On Monday, Attorney General Jeff Sessions ruled that a 2014 Board of Immigration Appeals decision protecting victims of gang or domestic violence was “wrongly decided.”
“Generally, claims by aliens pertaining to domestic violence or gang violence perpetrated by non-governmental actors will not qualify for asylum,” Sessions wrote. “The applicant must show that the government condoned the private actions or demonstrated an inability to protect the victims.”
Advocates say tens of thousands of people are endangered by the change, which will make the application process much more complicated for asylum seekers who fall into this category, a majority of whom are women.
“Such applicants must establish membership in a particular and socially distinct group that exists independently of the alleged underlying harm, demonstrate that their persecutors harmed them on account of their membership in that group rather than for personal reasons, and establish that the government protection from such harm in their home country is so lacking that their persecutors’ actions can be attributed to the government,” Sessions wrote. “The mere fact that a country may have problems effectively policing certain crimes — such as domestic violence or gang violence — or that certain populations are more likely to be victims of crime, cannot itself establish an asylum claim.”
Sessions’ ruling centered on reversing a decision made during an asylum case filed by a Salvadoran woman who entered the United States in 2014, fleeing from an ex-husband who raped and physically and emotionally abused her for years, even after she moved elsewhere in El Salvador. His brother, a police officer, had also threatened her. Immigration courts ruled that because women in Central America face societal norms and restraints that do not allow them to escape their abusive partners, they qualify for asylum under the law. Sessions disagreed and overturned the decision in Monday’s announcement.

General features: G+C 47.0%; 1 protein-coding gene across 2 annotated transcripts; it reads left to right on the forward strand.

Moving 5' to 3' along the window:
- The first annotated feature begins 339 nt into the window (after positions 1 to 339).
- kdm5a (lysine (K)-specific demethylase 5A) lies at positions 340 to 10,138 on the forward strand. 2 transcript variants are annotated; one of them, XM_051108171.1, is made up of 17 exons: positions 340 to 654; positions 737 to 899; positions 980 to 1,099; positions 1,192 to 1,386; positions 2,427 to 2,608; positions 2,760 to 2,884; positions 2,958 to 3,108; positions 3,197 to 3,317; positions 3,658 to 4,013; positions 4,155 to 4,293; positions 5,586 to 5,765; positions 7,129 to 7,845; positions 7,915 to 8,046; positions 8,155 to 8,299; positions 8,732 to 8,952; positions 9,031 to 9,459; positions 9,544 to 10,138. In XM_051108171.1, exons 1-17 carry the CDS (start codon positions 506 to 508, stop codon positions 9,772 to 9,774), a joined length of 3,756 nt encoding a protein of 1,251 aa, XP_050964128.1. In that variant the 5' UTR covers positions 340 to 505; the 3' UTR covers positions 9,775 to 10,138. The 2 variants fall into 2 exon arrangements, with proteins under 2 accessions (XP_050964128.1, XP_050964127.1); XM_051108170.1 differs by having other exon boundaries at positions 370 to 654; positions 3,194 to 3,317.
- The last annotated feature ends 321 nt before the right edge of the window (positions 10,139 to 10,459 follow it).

Organizations that provide legal aid for women asylum-seekers, like UN Women, will be significantly impacted by the number of asylums granted and denied. Advocates have also pointed out that some of the most dangerous gangs in Central America grew out of U.S. based groups.
“Our clients are dependent on our justice system to grant them protections from severe crimes that originated in the United States, like gang violence that inflicts extreme abuse on women such as rape and murder,” the Assistant Director of Florida State University’s Center for the Advancement of Human Rights, Vania Llovera, said. “Now this administration is turning its back on victims and closing their doors to life.”
U.S. Department of Justice 06/11/2018; The Washington Post 06/11/2018; CNN 06/11/2018; Center for the Advancement of Human Rights Assistant Director Statement 06/12/2018; LA Times 6/14/2018